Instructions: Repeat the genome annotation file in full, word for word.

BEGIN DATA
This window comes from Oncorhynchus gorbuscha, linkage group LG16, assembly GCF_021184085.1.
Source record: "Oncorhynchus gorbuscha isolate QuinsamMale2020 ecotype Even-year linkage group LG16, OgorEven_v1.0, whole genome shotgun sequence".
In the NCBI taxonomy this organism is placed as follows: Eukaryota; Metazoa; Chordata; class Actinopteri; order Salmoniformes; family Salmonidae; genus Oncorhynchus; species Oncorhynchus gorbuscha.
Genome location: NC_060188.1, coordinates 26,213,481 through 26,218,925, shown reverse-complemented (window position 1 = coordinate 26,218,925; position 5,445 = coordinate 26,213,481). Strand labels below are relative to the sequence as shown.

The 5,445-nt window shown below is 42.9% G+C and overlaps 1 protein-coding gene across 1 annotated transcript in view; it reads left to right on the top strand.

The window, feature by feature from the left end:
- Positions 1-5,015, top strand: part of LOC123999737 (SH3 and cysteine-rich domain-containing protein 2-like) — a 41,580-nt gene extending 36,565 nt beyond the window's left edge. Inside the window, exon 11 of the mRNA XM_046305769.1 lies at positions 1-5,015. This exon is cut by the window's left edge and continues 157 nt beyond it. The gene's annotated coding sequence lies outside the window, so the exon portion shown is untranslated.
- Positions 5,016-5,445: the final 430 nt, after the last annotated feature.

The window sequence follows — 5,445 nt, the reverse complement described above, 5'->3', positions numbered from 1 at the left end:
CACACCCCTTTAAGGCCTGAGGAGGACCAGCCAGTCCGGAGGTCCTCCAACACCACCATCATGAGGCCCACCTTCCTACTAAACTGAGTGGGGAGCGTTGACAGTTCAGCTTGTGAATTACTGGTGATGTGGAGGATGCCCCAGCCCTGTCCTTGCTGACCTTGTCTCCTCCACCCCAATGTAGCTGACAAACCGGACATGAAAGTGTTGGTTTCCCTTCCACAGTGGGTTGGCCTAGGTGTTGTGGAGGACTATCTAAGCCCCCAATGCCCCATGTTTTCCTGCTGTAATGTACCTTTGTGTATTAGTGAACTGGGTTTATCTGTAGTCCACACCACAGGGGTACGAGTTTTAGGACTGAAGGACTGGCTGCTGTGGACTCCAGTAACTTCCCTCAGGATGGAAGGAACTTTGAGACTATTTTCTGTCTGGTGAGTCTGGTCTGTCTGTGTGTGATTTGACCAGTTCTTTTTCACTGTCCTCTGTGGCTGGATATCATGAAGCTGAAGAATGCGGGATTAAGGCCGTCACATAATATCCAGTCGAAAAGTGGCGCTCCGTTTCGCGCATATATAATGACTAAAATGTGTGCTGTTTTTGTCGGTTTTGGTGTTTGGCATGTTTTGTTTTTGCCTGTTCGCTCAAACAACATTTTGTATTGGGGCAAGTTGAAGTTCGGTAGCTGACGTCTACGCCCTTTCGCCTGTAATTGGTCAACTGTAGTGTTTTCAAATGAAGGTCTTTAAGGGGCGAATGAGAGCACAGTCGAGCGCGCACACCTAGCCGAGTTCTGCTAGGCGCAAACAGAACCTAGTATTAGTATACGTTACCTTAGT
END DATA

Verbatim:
This window comes from Oncorhynchus gorbuscha, linkage group LG16, assembly GCF_021184085.1.
Source record: "Oncorhynchus gorbuscha isolate QuinsamMale2020 ecotype Even-year linkage group LG16, OgorEven_v1.0, whole genome shotgun sequence".
In the NCBI taxonomy this organism is placed as follows: Eukaryota; Metazoa; Chordata; class Actinopteri; order Salmoniformes; family Salmonidae; genus Oncorhynchus; species Oncorhynchus gorbuscha.
Genome location: NC_060188.1, coordinates 26,213,481 through 26,218,925, shown reverse-complemented (window position 1 = coordinate 26,218,925; position 5,445 = coordinate 26,213,481). Strand labels below are relative to the sequence as shown.

The 5,445-nt window shown below is 42.9% G+C and overlaps 1 protein-coding gene across 1 annotated transcript in view; it reads left to right on the top strand.

The window, feature by feature from the left end:
- Positions 1-5,015, top strand: part of LOC123999737 (SH3 and cysteine-rich domain-containing protein 2-like) — a 41,580-nt gene extending 36,565 nt beyond the window's left edge. Inside the window, exon 11 of the mRNA XM_046305769.1 lies at positions 1-5,015. This exon is cut by the window's left edge and continues 157 nt beyond it. The gene's annotated coding sequence lies outside the window, so the exon portion shown is untranslated.
- Positions 5,016-5,445: the final 430 nt, after the last annotated feature.

The window sequence follows — 5,445 nt, the reverse complement described above, 5'->3', positions numbered from 1 at the left end:
CACACCCCTTTAAGGCCTGAGGAGGACCAGCCAGTCCGGAGGTCCTCCAACACCACCATCATGAGGCCCACCTTCCTACTAAACTGAGTGGGGAGCGTTGACAGTTCAGCTTGTGAATTACTGGTGATGTGGAGGATGCCCCAGCCCTGTCCTTGCTGACCTTGTCTCCTCCACCCCAATGTAGCTGACAAACCGGACATGAAAGTGTTGGTTTCCCTTCCACAGTGGGTTGGCCTAGGTGTTGTGGAGGACTATCTAAGCCCCCAATGCCCCATGTTTTCCTGCTGTAATGTACCTTTGTGTATTAGTGAACTGGGTTTATCTGTAGTCCACACCACAGGGGTACGAGTTTTAGGACTGAAGGACTGGCTGCTGTGGACTCCAGTAACTTCCCTCAGGATGGAAGGAACTTTGAGACTATTTTCTGTCTGGTGAGTCTGGTCTGTCTGTGTGTGATTTGACCAGTTCTTTTTCACTGTCCTCTGTGGCTGGATATCATGAAGCTGAAGAATGCGGGATTAAGGCCGTCACATAATATCCAGTCGAAAAGTGGCGCTCCGTTTCGCGCATATATAATGACTAAAATGTGTGCTGTTTTTGTCGGTTTTGGTGTTTGGCATGTTTTGTTTTTGCCTGTTCGCTCAAACAACATTTTGTATTGGGGCAAGTTGAAGTTCGGTAGCTGACGTCTACGCCCTTTCGCCTGTAATTGGTCAACTGTAGTGTTTTCAAATGAAGGTCTTTAAGGGGCGAATGAGAGCACAGTCGAGCGCGCACACCTAGCCGAGTTCTGCTAGGCGCAAACAGAACCTAGTATTAGTATACGTTACCTTAGT